2013 nonfiction book by Edward Achorn< read all 1 reviews
"But in all eight of its markets, the Association was transforming the public's perception of baseball itself, turning it from a fading game stained by corruption into a lively, affordable, fun-filled form of entertainment, the perfect two-hour escape from lives circumscribed by hard toil." - p. 116
In 1879 the game of baseball was virtually dead and buried in the city of St. Louis. A series of scandals had rocked the game in the mid 1870's and the fans were staying away in droves. The National League St. Louis Brown Stockings folded after the 1878 season to be replaced in 1879 by a semi-pro team by the same name. No one seemed to care. If baseball was going to experience a renaissance in the Gateway City it was going to require a determined owner with an innovative new approach. Enter one Chris Von Der Ahe, a German immigrant grocer and saloon owner who knew virtually nothing about the game. But while Von Der Ahe knew precious little about baseball he was a very astute businessman. He had become convinced that there was a great deal of money to be made from baseball and he set about to make his fortune. His unforgettable story is woven into the pages of Edward Achorn's marvelous new book "The Summer of Beer and Whisley: How Brewers, Barkeeps, Rowdies, Immigrants, and a Wild Pennant Fight Made Baseball America's Game." When the American Association was founded in 1882 as a new major league, the owners adopted many of Von Der Ahe's ideas including Sunday baseball, affordable ticket prices and hawking beer at the games. The new league would become a smashing success in relatively short order.
Now if you are one of those people who have read precious little about the early history of professional baseball then "The Summer of Beer and Whiskey" should prove to be a real eye-opener for you. Just imagine playing the game without any gloves. Consider what it was like for the catcher! Instead of 4 or 5 man pitching rotations most clubs relied on just two starting pitchers and the pitcher was expected to complete just about every game he started. And there was just one umpire! Ed Achorn cites a number of examples where unscrupulous players would take advantage of this unfortunate set of circumstances and cheat. The book largely focuses on the 1883 American Association season and an exciting pennant race that goes right down to the wire. You will be introduced to some of the most talented and popular players of the day and be treated to a number of memorable stories from both on and off the field. Make no mistake about it. The rough and tumble men who played the game in the early 1880's were certainly not choirboys. You will also be treated to a description of the very first "hidden ball" trick, learn the origin of the term "fan" and discover how the venerable "Louisville Slugger" came to be. Interesting stuff! As an aside I was also surprised to learn just how popular black baseball was becoming at that time. Blacks had a real passion for the game and teams like the Cincinnati Brown Stockings, Louisville Mutuals and the Geneva Clippers were drawing very respectable crowds sometimes rivaling those of the major leagues. Ed Achorn also tells the story of a very talented catcher by the name of Fleet Walker who is credited with being the first African-American to play major league baseball. I had never even heard of him!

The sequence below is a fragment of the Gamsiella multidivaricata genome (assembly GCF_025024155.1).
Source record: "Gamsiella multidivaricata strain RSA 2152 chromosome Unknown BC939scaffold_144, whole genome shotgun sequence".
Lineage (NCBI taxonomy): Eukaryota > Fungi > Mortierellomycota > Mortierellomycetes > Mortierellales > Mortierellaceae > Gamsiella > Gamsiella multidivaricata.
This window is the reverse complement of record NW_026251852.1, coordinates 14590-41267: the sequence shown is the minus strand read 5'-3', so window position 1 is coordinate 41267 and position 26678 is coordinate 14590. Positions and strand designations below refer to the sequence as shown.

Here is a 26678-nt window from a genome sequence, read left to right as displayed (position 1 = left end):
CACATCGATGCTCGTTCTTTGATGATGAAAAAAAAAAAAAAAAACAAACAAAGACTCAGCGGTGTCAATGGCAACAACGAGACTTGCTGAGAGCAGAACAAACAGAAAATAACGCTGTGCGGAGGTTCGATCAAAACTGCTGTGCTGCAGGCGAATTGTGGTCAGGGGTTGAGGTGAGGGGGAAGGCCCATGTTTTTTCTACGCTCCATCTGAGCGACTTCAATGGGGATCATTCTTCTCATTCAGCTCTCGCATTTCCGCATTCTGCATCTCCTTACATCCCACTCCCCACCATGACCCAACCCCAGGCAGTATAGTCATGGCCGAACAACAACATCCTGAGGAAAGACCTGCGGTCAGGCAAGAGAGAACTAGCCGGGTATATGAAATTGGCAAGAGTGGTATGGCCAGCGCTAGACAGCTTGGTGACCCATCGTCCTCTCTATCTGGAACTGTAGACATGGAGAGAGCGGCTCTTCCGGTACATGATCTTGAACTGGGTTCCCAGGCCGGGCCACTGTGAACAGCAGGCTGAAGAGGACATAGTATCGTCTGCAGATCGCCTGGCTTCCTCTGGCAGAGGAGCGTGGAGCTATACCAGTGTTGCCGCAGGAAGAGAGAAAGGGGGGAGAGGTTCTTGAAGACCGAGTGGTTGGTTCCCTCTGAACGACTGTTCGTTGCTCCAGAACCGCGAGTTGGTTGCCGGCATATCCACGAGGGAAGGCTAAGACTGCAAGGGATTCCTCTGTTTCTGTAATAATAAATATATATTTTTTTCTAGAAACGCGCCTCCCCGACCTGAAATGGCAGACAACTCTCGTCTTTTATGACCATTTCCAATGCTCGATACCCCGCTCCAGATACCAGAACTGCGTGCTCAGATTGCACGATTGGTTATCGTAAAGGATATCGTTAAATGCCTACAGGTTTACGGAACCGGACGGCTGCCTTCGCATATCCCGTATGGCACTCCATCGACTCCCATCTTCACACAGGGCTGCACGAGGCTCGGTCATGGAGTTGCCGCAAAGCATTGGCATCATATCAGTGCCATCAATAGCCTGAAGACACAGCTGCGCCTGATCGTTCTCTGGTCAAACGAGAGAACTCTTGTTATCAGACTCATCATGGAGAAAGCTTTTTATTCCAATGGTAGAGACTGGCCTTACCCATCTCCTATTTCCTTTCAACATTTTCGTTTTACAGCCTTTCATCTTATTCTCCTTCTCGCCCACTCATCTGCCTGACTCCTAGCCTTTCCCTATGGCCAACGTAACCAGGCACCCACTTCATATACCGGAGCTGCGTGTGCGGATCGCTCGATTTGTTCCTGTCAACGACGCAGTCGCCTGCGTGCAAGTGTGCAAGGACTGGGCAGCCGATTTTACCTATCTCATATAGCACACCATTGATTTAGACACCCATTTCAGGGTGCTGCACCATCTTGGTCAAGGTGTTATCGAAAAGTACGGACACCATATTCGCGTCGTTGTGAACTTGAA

Back in 2011 I snatched a copy of Edward Achorn's first book on old-tyme baseball called "Fifty Nine in '84" off the Amazon Vine. It turned out to be the best baseball book I had ever read. A few weeks ago I discovered that Mr. Achorn had written a second book on the subject. I was all too happy to plunk down some of my hard earned dough to purchase a copy. I couldn't wait to receive my copy and I read it in just a few sittings. I was not disappointed. "The Summer of Beer and Whiskey: How Brewers, Barkeeps, Rowdies, Immigrants, and a Wild Pennant Fight Made Baseball America's Game" grabbed my attention at the outset and simply never let go. This is an exceptionally well-written and meticulously documented book that is equally suitable for baseball fans, history buffs and general audiences. An important addition to the literature on our national pastime. Very highly recommended!
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